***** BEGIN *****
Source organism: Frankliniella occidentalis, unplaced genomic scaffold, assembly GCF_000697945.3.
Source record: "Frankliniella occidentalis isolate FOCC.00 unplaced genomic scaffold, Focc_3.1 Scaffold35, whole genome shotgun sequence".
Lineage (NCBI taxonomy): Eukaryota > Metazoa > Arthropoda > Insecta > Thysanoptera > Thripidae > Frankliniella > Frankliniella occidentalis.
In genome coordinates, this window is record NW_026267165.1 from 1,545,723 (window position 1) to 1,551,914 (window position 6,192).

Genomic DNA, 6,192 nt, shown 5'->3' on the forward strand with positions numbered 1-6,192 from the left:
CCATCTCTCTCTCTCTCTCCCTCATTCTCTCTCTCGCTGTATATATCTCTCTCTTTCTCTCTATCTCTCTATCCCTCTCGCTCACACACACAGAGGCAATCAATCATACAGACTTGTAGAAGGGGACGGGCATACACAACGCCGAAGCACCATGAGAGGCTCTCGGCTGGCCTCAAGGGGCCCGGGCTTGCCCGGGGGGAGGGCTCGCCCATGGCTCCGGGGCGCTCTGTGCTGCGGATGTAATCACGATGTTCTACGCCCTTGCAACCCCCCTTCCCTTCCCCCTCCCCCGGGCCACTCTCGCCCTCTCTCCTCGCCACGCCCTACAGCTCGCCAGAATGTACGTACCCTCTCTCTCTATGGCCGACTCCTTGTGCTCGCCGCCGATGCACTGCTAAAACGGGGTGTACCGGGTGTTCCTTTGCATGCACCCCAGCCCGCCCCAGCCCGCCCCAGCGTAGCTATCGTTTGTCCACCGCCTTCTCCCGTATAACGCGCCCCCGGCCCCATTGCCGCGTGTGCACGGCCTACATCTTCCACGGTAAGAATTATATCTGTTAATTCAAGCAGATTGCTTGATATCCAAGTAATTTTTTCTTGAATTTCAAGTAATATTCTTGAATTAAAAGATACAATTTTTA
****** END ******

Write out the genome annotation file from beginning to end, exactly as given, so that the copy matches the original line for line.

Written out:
Source organism: Frankliniella occidentalis, unplaced genomic scaffold, assembly GCF_000697945.3.
Source record: "Frankliniella occidentalis isolate FOCC.00 unplaced genomic scaffold, Focc_3.1 Scaffold35, whole genome shotgun sequence".
Lineage (NCBI taxonomy): Eukaryota > Metazoa > Arthropoda > Insecta > Thysanoptera > Thripidae > Frankliniella > Frankliniella occidentalis.
In genome coordinates, this window is record NW_026267165.1 from 1,545,723 (window position 1) to 1,551,914 (window position 6,192).

Genomic DNA, 6,192 nt, shown 5'->3' on the forward strand with positions numbered 1-6,192 from the left:
CCATCTCTCTCTCTCTCTCCCTCATTCTCTCTCTCGCTGTATATATCTCTCTCTTTCTCTCTATCTCTCTATCCCTCTCGCTCACACACACAGAGGCAATCAATCATACAGACTTGTAGAAGGGGACGGGCATACACAACGCCGAAGCACCATGAGAGGCTCTCGGCTGGCCTCAAGGGGCCCGGGCTTGCCCGGGGGGAGGGCTCGCCCATGGCTCCGGGGCGCTCTGTGCTGCGGATGTAATCACGATGTTCTACGCCCTTGCAACCCCCCTTCCCTTCCCCCTCCCCCGGGCCACTCTCGCCCTCTCTCCTCGCCACGCCCTACAGCTCGCCAGAATGTACGTACCCTCTCTCTCTATGGCCGACTCCTTGTGCTCGCCGCCGATGCACTGCTAAAACGGGGTGTACCGGGTGTTCCTTTGCATGCACCCCAGCCCGCCCCAGCCCGCCCCAGCGTAGCTATCGTTTGTCCACCGCCTTCTCCCGTATAACGCGCCCCCGGCCCCATTGCCGCGTGTGCACGGCCTACATCTTCCACGGTAAGAATTATATCTGTTAATTCAAGCAGATTGCTTGATATCCAAGTAATTTTTTCTTGAATTTCAAGTAATATTCTTGAATTAAAAGATACAATTTTTA